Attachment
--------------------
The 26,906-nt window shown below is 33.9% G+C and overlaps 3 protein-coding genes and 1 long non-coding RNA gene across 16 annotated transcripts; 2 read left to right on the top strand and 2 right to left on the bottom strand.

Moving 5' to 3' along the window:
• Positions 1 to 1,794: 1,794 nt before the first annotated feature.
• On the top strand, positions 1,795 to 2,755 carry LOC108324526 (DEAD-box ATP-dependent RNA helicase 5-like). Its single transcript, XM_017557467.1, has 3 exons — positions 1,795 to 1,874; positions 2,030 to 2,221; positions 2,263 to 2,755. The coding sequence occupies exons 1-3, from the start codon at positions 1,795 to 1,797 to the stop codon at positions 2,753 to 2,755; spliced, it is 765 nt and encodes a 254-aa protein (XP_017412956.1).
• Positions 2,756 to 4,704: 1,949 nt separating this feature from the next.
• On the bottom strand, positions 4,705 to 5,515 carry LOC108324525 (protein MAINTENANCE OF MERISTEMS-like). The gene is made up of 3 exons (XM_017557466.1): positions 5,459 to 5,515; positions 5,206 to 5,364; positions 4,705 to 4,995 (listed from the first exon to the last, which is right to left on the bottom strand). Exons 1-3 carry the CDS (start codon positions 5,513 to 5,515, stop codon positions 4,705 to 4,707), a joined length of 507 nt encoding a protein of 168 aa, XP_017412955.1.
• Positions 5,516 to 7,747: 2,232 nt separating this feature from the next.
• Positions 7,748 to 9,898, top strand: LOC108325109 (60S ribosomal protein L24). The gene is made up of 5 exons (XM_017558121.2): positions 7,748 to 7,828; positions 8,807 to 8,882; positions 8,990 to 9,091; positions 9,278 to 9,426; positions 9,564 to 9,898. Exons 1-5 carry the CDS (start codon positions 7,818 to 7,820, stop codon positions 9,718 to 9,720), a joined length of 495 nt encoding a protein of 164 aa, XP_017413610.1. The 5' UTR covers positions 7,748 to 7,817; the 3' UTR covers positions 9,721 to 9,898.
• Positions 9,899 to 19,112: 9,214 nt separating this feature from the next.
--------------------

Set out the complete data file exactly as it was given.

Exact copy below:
The 26,906-nt window shown below is 33.9% G+C and overlaps 3 protein-coding genes and 1 long non-coding RNA gene across 16 annotated transcripts; 2 read left to right on the top strand and 2 right to left on the bottom strand.

Moving 5' to 3' along the window:
• Positions 1 to 1,794: 1,794 nt before the first annotated feature.
• On the top strand, positions 1,795 to 2,755 carry LOC108324526 (DEAD-box ATP-dependent RNA helicase 5-like). Its single transcript, XM_017557467.1, has 3 exons — positions 1,795 to 1,874; positions 2,030 to 2,221; positions 2,263 to 2,755. The coding sequence occupies exons 1-3, from the start codon at positions 1,795 to 1,797 to the stop codon at positions 2,753 to 2,755; spliced, it is 765 nt and encodes a 254-aa protein (XP_017412956.1).
• Positions 2,756 to 4,704: 1,949 nt separating this feature from the next.
• On the bottom strand, positions 4,705 to 5,515 carry LOC108324525 (protein MAINTENANCE OF MERISTEMS-like). The gene is made up of 3 exons (XM_017557466.1): positions 5,459 to 5,515; positions 5,206 to 5,364; positions 4,705 to 4,995 (listed from the first exon to the last, which is right to left on the bottom strand). Exons 1-3 carry the CDS (start codon positions 5,513 to 5,515, stop codon positions 4,705 to 4,707), a joined length of 507 nt encoding a protein of 168 aa, XP_017412955.1.
• Positions 5,516 to 7,747: 2,232 nt separating this feature from the next.
• Positions 7,748 to 9,898, top strand: LOC108325109 (60S ribosomal protein L24). The gene is made up of 5 exons (XM_017558121.2): positions 7,748 to 7,828; positions 8,807 to 8,882; positions 8,990 to 9,091; positions 9,278 to 9,426; positions 9,564 to 9,898. Exons 1-5 carry the CDS (start codon positions 7,818 to 7,820, stop codon positions 9,718 to 9,720), a joined length of 495 nt encoding a protein of 164 aa, XP_017413610.1. The 5' UTR covers positions 7,748 to 7,817; the 3' UTR covers positions 9,721 to 9,898.
• Positions 9,899 to 19,112: 9,214 nt separating this feature from the next.